Sunday, 26 October 2014

A Spellbinding 'Manon' with Osipova and Acosta

I steadfastly believe that the reason I persevere with the performing arts, why I rush through hours of coursework and reading just so I can head down to Covent Garden or the Southbank or the Barbican at all hours of the evening, is my faith in the magic that accompanies moments of sheer nirvana. 'Magic' is surely the only true word to describe the unassailable sensation that accompanies such a moment - where all senses are overcome in a tidal wave. And magic is what we got today, in the ecstatic dying embrace of Manon and her des Grieux.

I was in attendance, three weeks ago, for Osipova's role rebut as a magnetically flawed girl-woman. There, her genius soared gaily, but its flight was marred by some incongruently heavy factors - her lack of chemistry with Acosta being the main detractor. I feel it would be a gross disservice to both wonderful artistes if that was the last written evidence of my opinion against them. For this second final performance was completely and utterly transfigured.

If one saw Osipova and Acosta tonight, they would think it unbelievable that the same two had come under severe criticisms of unattachment mere weeks before. She retained all the wondrous qualities of her stupendous characterisation from the first evening - from loveliness personified, to the sensuous, to the macabre, all interlinked into one fiercely burning spark. But this time, her head was turned to her des Grieux and her narcism offset by longing. Whereas before, this life-loving Manon plunged off the precipice to embrace hedonism, tonight's incarnation brought us a Manon genuinely torn and worn ragged by love and greed, redeemed by the unbreakable thread that holds her to des Grieux.

From the very first of the three hugely impressive pas des deux, everything was tighter, fast and with heightened tension. It had the sensation of blossoming, a hushed adoration that was beguiling in its believability. They canvassed the stage as if buoyed by nothing but the purest exhilaration, luxuriating in stolen moments - an lingering glance here, a tremulous touch there - so much so that the audience almost felt invasive. Manon's growth from young girl to wanton courtesan no longer feels like an internal transformation to which des Grieux is nothing but an accessory. Now, we believe in the steadfastness of their love, which survives the harshest of conditions. Importantly however, Osipova did not forsake intensity for delicacy. Her Manon still retains its gritty, overly-vivacious edge that makes her so comprehensively believable. Their love is strong, not pure - even the first pas de deux is tinged with hints of sexual power, which later blooms and drives the bedroom pas de deux with an urgency unparalleled. Osipova, who once could be accused to dancing to the maxim 'bigger is better', has evolved. Everything she does remains impressive in theatricality and electric in intensity - but now, the big and wonderful in accompanied by heart. And tonight, she gave hers to des Grieux completely. There were points in the second pas des deux where she seemed giddy, reckless and overcome with sheer bliss.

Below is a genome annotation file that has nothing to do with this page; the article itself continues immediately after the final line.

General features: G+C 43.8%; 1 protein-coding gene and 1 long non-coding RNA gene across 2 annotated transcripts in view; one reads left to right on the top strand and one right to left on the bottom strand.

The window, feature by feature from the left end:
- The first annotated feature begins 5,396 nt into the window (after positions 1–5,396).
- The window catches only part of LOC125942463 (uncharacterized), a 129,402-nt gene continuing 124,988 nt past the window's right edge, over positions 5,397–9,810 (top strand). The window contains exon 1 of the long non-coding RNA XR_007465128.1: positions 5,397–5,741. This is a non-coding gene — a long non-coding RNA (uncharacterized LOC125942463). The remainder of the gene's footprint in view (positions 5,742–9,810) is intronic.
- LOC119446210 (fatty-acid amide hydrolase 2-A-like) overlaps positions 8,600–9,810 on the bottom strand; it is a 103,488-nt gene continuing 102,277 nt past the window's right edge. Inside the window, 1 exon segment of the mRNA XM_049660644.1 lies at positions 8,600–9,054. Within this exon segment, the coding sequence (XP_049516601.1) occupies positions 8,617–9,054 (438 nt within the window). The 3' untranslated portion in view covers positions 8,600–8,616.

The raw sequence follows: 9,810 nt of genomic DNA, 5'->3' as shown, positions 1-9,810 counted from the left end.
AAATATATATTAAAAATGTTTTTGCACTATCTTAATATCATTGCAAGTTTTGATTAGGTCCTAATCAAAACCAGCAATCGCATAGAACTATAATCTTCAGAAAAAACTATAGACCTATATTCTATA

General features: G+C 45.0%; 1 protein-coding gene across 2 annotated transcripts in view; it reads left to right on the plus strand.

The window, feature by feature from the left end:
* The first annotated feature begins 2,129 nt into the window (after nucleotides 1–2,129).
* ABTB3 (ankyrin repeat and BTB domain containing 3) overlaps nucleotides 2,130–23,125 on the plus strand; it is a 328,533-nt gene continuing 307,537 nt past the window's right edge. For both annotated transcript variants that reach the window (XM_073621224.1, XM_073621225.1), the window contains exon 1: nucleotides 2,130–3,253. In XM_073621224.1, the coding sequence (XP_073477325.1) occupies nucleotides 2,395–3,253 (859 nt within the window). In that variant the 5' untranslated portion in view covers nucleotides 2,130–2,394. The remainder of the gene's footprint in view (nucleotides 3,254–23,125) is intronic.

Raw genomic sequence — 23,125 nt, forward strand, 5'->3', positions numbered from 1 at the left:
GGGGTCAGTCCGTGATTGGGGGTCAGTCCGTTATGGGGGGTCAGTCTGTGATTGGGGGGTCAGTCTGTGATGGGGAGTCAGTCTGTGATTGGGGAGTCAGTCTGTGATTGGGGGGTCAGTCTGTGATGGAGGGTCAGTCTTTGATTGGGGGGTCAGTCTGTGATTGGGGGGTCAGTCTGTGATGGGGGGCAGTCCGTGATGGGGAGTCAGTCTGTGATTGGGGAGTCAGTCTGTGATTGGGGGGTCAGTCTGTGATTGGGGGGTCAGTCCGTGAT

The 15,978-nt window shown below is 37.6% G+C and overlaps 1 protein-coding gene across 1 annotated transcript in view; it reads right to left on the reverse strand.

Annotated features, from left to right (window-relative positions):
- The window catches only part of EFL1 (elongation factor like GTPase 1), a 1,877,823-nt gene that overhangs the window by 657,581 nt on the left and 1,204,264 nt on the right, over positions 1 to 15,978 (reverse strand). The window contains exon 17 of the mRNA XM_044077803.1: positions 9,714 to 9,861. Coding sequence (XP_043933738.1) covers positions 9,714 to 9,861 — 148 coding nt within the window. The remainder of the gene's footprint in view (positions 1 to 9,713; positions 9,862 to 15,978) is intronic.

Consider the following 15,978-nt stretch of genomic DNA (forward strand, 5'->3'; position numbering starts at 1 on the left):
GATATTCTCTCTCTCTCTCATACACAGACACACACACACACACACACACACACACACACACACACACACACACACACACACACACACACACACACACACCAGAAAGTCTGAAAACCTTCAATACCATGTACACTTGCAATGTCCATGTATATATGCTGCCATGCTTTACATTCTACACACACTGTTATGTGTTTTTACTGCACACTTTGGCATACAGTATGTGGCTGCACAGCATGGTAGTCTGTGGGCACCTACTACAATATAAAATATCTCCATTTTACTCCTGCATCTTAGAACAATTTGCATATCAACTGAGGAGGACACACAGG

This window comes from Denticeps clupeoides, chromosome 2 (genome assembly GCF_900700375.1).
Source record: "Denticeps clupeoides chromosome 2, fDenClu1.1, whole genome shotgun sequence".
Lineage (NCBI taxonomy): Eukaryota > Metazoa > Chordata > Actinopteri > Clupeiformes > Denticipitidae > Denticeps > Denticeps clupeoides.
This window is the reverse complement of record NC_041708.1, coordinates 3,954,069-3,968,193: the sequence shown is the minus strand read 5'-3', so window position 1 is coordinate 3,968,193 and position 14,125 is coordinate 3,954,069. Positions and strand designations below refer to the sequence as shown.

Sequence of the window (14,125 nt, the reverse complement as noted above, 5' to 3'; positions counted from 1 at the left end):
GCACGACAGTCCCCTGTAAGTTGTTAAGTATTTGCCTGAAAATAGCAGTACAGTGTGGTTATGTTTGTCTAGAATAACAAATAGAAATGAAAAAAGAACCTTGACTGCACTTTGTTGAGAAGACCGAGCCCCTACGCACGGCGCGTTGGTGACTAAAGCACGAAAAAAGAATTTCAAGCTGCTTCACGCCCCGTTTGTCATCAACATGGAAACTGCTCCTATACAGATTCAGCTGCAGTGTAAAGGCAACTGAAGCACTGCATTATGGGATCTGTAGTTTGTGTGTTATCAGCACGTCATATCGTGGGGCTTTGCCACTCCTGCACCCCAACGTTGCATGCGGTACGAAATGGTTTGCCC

Indeed, Acosta made perhaps the biggest transformation. He is, and always has been, a fantastically powerful dancer and able actor, although his powers have been said to wane with age. Tonight was something of a renaissance. His opening solo adagio was softer and crafted with a languid gentility conspicuously absent from the first night. Moreover, his partnership with Osipova was perfect in its synchronisation. There was never an unreciprocated touch, nor a glance that did not elicit a reaction, be it joy, lust or, as the ballet wore on, uneasiness and despair. Though he has not the puppyish physique that makes the role of des Grieux come as naturally as it does to younger dancers, he turns his strength to his advantage to find a more authoritative Chevalier that suits Osipova's decadent Manon. In the Act II, when he is distraught by Manon's fickleness, his steps were punctuated not with virile frustration, and his anger towards her when she refuses to discard of the bracelet and her weakness for wealth is formidable. Together, Acosta and Osipova create a more virile and fervent pairing, both adopting a no-holds-barred approach. The end result assaults the senses mercilessly - they attack their roles with rabid rapaciousness, riding the highs of Massenet's soaring score without being afraid of the depths of the falls. Where Lamb and Muntagirov were gentle and Nunez and Bonelli were tender, Osipova and Muntagirov were reckless and in this gruesome tale, recklessness is infinitely more rewarding.